Trends Winter 2019 | Page 24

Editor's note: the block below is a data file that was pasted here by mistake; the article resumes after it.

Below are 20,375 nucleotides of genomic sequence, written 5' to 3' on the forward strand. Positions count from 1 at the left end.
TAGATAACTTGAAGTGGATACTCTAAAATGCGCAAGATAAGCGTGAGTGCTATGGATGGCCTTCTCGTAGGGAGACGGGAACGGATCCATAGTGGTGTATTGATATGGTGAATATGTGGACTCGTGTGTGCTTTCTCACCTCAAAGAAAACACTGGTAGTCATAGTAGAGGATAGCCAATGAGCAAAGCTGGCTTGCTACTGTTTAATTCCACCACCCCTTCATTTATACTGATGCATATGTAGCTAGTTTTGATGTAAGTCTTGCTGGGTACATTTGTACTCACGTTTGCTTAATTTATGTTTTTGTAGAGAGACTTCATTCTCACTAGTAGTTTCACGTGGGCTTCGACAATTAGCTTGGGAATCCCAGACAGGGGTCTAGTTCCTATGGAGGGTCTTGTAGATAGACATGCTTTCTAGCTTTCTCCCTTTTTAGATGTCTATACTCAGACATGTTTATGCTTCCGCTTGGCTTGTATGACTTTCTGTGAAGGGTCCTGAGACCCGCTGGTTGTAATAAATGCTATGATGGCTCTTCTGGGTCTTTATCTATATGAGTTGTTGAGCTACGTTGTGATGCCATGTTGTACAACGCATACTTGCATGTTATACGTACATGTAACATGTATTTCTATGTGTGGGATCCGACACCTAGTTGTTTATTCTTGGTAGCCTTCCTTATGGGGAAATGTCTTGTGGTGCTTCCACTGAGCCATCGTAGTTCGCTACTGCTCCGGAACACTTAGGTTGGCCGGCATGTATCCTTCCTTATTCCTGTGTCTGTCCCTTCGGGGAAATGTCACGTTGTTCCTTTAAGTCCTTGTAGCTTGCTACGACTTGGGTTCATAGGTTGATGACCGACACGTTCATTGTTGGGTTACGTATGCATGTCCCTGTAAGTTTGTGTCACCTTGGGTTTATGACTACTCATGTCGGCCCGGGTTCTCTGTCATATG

Timing is everything A sudden influx of water produced by storms, snow melt, or spring run-off can lead to high water episodes that make it difficult, if not impossible, for inspectors to position themselves to gather data and make accurate assessments of scouring. Increased water volume and velocity also “armor” the river with debris that can easily destroy equipment and threaten inspectors’ safety. Unfortunately, bridge scour is most visible to inspectors during the same extreme conditions that frustrate their attempts to access the bridge. “There’s a limited window of opportunity here,” said Pete Haug, an Ayres water resources engineer and a principal investigator for this project. “Short-term scour can happen in a matter of hours and be visible for only a brief time before the river conceals the damage with a layer of re-deposited sediment.” Under such cover, the potentially compromised footing remains. Enabling real-time scour studies was MDOT’s goal when the agency recently partnered with Ayres’ structural inspection group. At MDOT’s request, Ayres’ bridge inspection experts began research in 2016 to identify technology and equipment capable of providing MDOT with a safe, practical solution to conduct scour inspections in the midst of treacherous high water. 24 | TRENDS Ingenuity, Integrity, and Intelligence.